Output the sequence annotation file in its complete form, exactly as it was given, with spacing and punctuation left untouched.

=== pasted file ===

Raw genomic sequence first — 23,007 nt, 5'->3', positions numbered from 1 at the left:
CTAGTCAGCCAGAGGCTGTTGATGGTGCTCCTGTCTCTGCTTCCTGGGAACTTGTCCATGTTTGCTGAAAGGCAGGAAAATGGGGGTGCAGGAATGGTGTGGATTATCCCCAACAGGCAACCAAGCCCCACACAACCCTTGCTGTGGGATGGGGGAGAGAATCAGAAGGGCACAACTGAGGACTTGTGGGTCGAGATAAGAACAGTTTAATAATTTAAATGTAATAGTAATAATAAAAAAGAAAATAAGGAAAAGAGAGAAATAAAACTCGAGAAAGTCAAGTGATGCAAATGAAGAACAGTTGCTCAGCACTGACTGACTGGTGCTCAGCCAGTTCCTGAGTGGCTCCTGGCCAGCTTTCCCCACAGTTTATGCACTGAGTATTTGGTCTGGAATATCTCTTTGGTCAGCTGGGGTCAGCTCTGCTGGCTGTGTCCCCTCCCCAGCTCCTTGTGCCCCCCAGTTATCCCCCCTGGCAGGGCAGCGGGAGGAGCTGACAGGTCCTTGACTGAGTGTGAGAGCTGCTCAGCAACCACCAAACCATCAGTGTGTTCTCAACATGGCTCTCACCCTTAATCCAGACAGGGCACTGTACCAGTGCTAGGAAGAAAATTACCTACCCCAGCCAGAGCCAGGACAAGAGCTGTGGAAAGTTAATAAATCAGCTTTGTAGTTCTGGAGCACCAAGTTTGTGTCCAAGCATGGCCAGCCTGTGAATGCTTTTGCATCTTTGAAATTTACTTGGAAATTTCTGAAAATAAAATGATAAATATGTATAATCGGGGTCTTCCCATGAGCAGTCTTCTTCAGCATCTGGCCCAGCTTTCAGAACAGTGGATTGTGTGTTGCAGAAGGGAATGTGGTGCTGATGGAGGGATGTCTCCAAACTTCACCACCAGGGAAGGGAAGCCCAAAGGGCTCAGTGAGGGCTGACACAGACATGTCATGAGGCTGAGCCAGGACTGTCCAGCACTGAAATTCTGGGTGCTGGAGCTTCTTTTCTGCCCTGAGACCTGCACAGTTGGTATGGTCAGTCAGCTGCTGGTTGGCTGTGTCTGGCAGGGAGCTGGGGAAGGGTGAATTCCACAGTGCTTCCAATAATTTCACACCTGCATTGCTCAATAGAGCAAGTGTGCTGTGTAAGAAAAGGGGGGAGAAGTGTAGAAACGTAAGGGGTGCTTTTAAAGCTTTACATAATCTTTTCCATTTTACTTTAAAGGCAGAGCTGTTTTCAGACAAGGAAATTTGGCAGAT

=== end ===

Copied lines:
Raw genomic sequence first — 23,007 nt, 5'->3', positions numbered from 1 at the left:
CTAGTCAGCCAGAGGCTGTTGATGGTGCTCCTGTCTCTGCTTCCTGGGAACTTGTCCATGTTTGCTGAAAGGCAGGAAAATGGGGGTGCAGGAATGGTGTGGATTATCCCCAACAGGCAACCAAGCCCCACACAACCCTTGCTGTGGGATGGGGGAGAGAATCAGAAGGGCACAACTGAGGACTTGTGGGTCGAGATAAGAACAGTTTAATAATTTAAATGTAATAGTAATAATAAAAAAGAAAATAAGGAAAAGAGAGAAATAAAACTCGAGAAAGTCAAGTGATGCAAATGAAGAACAGTTGCTCAGCACTGACTGACTGGTGCTCAGCCAGTTCCTGAGTGGCTCCTGGCCAGCTTTCCCCACAGTTTATGCACTGAGTATTTGGTCTGGAATATCTCTTTGGTCAGCTGGGGTCAGCTCTGCTGGCTGTGTCCCCTCCCCAGCTCCTTGTGCCCCCCAGTTATCCCCCCTGGCAGGGCAGCGGGAGGAGCTGACAGGTCCTTGACTGAGTGTGAGAGCTGCTCAGCAACCACCAAACCATCAGTGTGTTCTCAACATGGCTCTCACCCTTAATCCAGACAGGGCACTGTACCAGTGCTAGGAAGAAAATTACCTACCCCAGCCAGAGCCAGGACAAGAGCTGTGGAAAGTTAATAAATCAGCTTTGTAGTTCTGGAGCACCAAGTTTGTGTCCAAGCATGGCCAGCCTGTGAATGCTTTTGCATCTTTGAAATTTACTTGGAAATTTCTGAAAATAAAATGATAAATATGTATAATCGGGGTCTTCCCATGAGCAGTCTTCTTCAGCATCTGGCCCAGCTTTCAGAACAGTGGATTGTGTGTTGCAGAAGGGAATGTGGTGCTGATGGAGGGATGTCTCCAAACTTCACCACCAGGGAAGGGAAGCCCAAAGGGCTCAGTGAGGGCTGACACAGACATGTCATGAGGCTGAGCCAGGACTGTCCAGCACTGAAATTCTGGGTGCTGGAGCTTCTTTTCTGCCCTGAGACCTGCACAGTTGGTATGGTCAGTCAGCTGCTGGTTGGCTGTGTCTGGCAGGGAGCTGGGGAAGGGTGAATTCCACAGTGCTTCCAATAATTTCACACCTGCATTGCTCAATAGAGCAAGTGTGCTGTGTAAGAAAAGGGGGGAGAAGTGTAGAAACGTAAGGGGTGCTTTTAAAGCTTTACATAATCTTTTCCATTTTACTTTAAAGGCAGAGCTGTTTTCAGACAAGGAAATTTGGCAGAT